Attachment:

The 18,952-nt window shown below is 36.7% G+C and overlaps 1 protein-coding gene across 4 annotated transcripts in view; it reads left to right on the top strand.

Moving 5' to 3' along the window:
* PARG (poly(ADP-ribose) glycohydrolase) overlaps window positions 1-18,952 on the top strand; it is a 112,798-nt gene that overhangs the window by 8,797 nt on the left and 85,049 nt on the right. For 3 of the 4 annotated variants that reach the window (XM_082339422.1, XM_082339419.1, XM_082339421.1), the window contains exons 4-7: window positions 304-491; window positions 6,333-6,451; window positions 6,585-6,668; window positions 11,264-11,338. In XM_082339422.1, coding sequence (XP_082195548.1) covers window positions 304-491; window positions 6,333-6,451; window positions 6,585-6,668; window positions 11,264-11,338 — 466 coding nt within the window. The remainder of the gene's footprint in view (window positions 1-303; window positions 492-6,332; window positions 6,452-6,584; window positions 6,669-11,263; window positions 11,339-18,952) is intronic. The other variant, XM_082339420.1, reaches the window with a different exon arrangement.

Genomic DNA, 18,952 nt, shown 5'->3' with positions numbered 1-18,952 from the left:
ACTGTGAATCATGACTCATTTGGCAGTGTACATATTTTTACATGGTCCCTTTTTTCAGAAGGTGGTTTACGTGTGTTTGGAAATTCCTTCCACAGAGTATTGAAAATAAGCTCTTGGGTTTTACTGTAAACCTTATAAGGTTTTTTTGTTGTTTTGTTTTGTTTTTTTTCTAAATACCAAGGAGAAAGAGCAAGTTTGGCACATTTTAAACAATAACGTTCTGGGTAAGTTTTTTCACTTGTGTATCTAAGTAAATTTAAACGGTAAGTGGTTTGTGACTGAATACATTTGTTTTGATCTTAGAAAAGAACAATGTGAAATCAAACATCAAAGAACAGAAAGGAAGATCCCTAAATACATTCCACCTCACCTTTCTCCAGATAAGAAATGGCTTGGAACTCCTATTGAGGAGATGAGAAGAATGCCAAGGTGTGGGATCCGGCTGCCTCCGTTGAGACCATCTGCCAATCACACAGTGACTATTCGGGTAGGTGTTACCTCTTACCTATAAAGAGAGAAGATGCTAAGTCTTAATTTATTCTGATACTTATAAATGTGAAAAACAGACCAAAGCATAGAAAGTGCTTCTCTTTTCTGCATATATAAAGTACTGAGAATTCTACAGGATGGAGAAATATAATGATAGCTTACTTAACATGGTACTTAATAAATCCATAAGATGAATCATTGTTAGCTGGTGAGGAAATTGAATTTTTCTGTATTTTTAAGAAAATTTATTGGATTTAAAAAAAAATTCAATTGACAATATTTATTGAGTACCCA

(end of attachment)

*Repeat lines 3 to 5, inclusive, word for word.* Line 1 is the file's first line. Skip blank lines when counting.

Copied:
* PARG (poly(ADP-ribose) glycohydrolase) overlaps window positions 1-18,952 on the top strand; it is a 112,798-nt gene that overhangs the window by 8,797 nt on the left and 85,049 nt on the right. For 3 of the 4 annotated variants that reach the window (XM_082339422.1, XM_082339419.1, XM_082339421.1), the window contains exons 4-7: window positions 304-491; window positions 6,333-6,451; window positions 6,585-6,668; window positions 11,264-11,338. In XM_082339422.1, coding sequence (XP_082195548.1) covers window positions 304-491; window positions 6,333-6,451; window positions 6,585-6,668; window positions 11,264-11,338 — 466 coding nt within the window. The remainder of the gene's footprint in view (window positions 1-303; window positions 492-6,332; window positions 6,452-6,584; window positions 6,669-11,263; window positions 11,339-18,952) is intronic. The other variant, XM_082339420.1, reaches the window with a different exon arrangement.

Genomic DNA, 18,952 nt, shown 5'->3' with positions numbered 1-18,952 from the left:
ACTGTGAATCATGACTCATTTGGCAGTGTACATATTTTTACATGGTCCCTTTTTTCAGAAGGTGGTTTACGTGTGTTTGGAAATTCCTTCCACAGAGTATTGAAAATAAGCTCTTGGGTTTTACTGTAAACCTTATAAGGTTTTTTTGTTGTTTTGTTTTGTTTTTTTTCTAAATACCAAGGAGAAAGAGCAAGTTTGGCACATTTTAAACAATAACGTTCTGGGTAAGTTTTTTCACTTGTGTATCTAAGTAAATTTAAACGGTAAGTGGTTTGTGACTGAATACATTTGTTTTGATCTTAGAAAAGAACAATGTGAAATCAAACATCAAAGAACAGAAAGGAAGATCCCTAAATACATTCCACCTCACCTTTCTCCAGATAAGAAATGGCTTGGAACTCCTATTGAGGAGATGAGAAGAATGCCAAGGTGTGGGATCCGGCTGCCTCCGTTGAGACCATCTGCCAATCACACAGTGACTATTCGGGTAGGTGTTACCTCTTACCTATAAAGAGAGAAGATGCTAAGTCTTAATTTATTCTGATACTTATAAATGTGAAAAACAGACCAAAGCATAGAAAGTGCTTCTCTTTTCTGCATATATAAAGTACTGAGAATTCTACAGGATGGAGAAATATAATGATAGCTTACTTAACATGGTACTTAATAAATCCATAAGATGAATCATTGTTAGCTGGTGAGGAAATTGAATTTTTCTGTATTTTTAAGAAAATTTATTGGATTTAAAAAAAAATTCAATTGACAATATTTATTGAGTACCCA